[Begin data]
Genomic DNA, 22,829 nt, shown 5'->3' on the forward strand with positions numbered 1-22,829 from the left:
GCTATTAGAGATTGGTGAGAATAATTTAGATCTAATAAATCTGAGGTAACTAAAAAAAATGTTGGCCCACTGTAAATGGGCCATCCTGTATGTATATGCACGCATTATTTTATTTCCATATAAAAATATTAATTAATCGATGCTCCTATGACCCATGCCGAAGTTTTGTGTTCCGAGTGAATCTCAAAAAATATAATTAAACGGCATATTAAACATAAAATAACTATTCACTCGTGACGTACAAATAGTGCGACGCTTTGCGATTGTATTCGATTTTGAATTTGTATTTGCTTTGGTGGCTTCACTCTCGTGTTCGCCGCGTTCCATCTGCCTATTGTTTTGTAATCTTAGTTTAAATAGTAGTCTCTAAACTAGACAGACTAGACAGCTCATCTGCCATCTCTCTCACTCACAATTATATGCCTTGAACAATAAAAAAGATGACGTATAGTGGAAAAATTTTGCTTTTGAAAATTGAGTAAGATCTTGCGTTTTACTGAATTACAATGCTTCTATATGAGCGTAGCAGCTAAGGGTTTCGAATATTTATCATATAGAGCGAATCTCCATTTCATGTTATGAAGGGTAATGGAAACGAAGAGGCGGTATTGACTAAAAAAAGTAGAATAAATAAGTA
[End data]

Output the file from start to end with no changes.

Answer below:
Genomic DNA, 22,829 nt, shown 5'->3' on the forward strand with positions numbered 1-22,829 from the left:
GCTATTAGAGATTGGTGAGAATAATTTAGATCTAATAAATCTGAGGTAACTAAAAAAAATGTTGGCCCACTGTAAATGGGCCATCCTGTATGTATATGCACGCATTATTTTATTTCCATATAAAAATATTAATTAATCGATGCTCCTATGACCCATGCCGAAGTTTTGTGTTCCGAGTGAATCTCAAAAAATATAATTAAACGGCATATTAAACATAAAATAACTATTCACTCGTGACGTACAAATAGTGCGACGCTTTGCGATTGTATTCGATTTTGAATTTGTATTTGCTTTGGTGGCTTCACTCTCGTGTTCGCCGCGTTCCATCTGCCTATTGTTTTGTAATCTTAGTTTAAATAGTAGTCTCTAAACTAGACAGACTAGACAGCTCATCTGCCATCTCTCTCACTCACAATTATATGCCTTGAACAATAAAAAAGATGACGTATAGTGGAAAAATTTTGCTTTTGAAAATTGAGTAAGATCTTGCGTTTTACTGAATTACAATGCTTCTATATGAGCGTAGCAGCTAAGGGTTTCGAATATTTATCATATAGAGCGAATCTCCATTTCATGTTATGAAGGGTAATGGAAACGAAGAGGCGGTATTGACTAAAAAAAGTAGAATAAATAAGTA